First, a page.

clock menu more-arrow no yes

Filed under:

State lags on teacher quality policies

Colorado received a near-failing mark – a D-minus – on its teacher policies last year from the National Council on Teacher Quality, but there are signs the state may be improving, according to the organization’s vice president.

Sandi Jacobs, who spoke in Denver on Friday, said Senate Bill 10-191, the educator effectiveness law, could vault Colorado forward. But the potential for botched implementation remains significant.

“The recommendations released by Colorado’s Council for Educator Effectiveness, and what the State Board decides to do with those recommendations, are what will likely determine whether Colorado will stay a leader in this race – or if the state’s cutting-edge teacher reform agenda is running out of gas,” Jacob’s wrote in a blog post for Education News Colorado.

Late in 2009, NCTQ released a state-by-state study of teacher preparation programs and Colorado’s did not fare well. The study found that while most programs in Colorado provide some exposure to the fundamentals of “the science of reading,” only six of the state’s 15 teacher preparation programs adequately prepare their students to teach reading and only two cover the mathematics content that elementary teachers need.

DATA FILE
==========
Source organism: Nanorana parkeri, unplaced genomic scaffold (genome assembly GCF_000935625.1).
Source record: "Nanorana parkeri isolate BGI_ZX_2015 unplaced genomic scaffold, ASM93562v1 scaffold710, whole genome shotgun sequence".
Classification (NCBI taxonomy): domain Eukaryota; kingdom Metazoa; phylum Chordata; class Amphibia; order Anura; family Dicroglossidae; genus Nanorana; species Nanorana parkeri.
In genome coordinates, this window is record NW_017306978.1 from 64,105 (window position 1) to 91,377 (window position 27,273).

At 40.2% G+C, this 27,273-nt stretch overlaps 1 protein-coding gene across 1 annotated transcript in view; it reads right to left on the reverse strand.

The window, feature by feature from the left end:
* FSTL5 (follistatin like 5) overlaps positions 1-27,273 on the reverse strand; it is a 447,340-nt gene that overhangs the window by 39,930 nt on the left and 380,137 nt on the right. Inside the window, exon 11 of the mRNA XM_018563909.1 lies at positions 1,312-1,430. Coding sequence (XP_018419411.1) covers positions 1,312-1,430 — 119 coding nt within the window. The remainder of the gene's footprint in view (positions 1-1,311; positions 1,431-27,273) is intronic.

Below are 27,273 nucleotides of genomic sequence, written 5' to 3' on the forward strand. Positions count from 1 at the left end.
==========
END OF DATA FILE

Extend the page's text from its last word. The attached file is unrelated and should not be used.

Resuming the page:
But the problem is national in scope, Jacobs said Friday. She showed a slide that illustrated that teachers certified through traditional programs, teacher certified through alternative programs and uncertified teachers had almost identical impacts on their students’ math performance.

Click on graphic to enlarge.

“We (at NCTQ) are dismayed that there is no difference but we think that there really could be, and should be. When you send in a teacher with the knowledge and skills, she needs to get the job done over someone who hasn’t had that preparation,” Jacobs said.

NCTQ has been a relentless critic of the quality of teacher preparation programs across the country. In January, the council announced it would join forces with U.S. News and World Report to rate the quality of over 1,000 teacher preparation programs. The first rating survey will be released in the second half of 2012.

News of the survey created an uproar in some higher education circles. The American Association of Colleges for Teacher Education has publicly chided NCTQ for methodological weaknesses, and some colleges and universities have said they will not participate in the survey.

The COVID-19 outbreak is changing our daily reality

Chalkbeat is a nonprofit newsroom dedicated to providing the information families and educators need, but this kind of work isn't possible without your help.